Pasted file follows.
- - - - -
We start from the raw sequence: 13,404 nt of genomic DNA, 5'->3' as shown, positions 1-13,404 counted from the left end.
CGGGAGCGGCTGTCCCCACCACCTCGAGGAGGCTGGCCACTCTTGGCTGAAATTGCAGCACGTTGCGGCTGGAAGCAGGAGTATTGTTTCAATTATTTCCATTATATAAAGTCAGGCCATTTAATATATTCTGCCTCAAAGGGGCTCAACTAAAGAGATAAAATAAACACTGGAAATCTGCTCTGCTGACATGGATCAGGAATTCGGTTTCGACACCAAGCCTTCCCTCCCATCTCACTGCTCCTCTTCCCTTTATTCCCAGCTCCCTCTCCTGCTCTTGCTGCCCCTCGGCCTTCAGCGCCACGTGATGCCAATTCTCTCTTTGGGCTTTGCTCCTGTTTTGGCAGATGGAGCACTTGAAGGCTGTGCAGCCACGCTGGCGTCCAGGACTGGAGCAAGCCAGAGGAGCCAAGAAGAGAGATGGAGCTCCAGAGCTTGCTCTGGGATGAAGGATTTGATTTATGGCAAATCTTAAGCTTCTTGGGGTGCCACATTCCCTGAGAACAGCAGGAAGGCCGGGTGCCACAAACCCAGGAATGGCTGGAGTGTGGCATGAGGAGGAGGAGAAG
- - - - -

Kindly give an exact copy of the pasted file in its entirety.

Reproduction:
We start from the raw sequence: 13,404 nt of genomic DNA, 5'->3' as shown, positions 1-13,404 counted from the left end.
CGGGAGCGGCTGTCCCCACCACCTCGAGGAGGCTGGCCACTCTTGGCTGAAATTGCAGCACGTTGCGGCTGGAAGCAGGAGTATTGTTTCAATTATTTCCATTATATAAAGTCAGGCCATTTAATATATTCTGCCTCAAAGGGGCTCAACTAAAGAGATAAAATAAACACTGGAAATCTGCTCTGCTGACATGGATCAGGAATTCGGTTTCGACACCAAGCCTTCCCTCCCATCTCACTGCTCCTCTTCCCTTTATTCCCAGCTCCCTCTCCTGCTCTTGCTGCCCCTCGGCCTTCAGCGCCACGTGATGCCAATTCTCTCTTTGGGCTTTGCTCCTGTTTTGGCAGATGGAGCACTTGAAGGCTGTGCAGCCACGCTGGCGTCCAGGACTGGAGCAAGCCAGAGGAGCCAAGAAGAGAGATGGAGCTCCAGAGCTTGCTCTGGGATGAAGGATTTGATTTATGGCAAATCTTAAGCTTCTTGGGGTGCCACATTCCCTGAGAACAGCAGGAAGGCCGGGTGCCACAAACCCAGGAATGGCTGGAGTGTGGCATGAGGAGGAGGAGAAG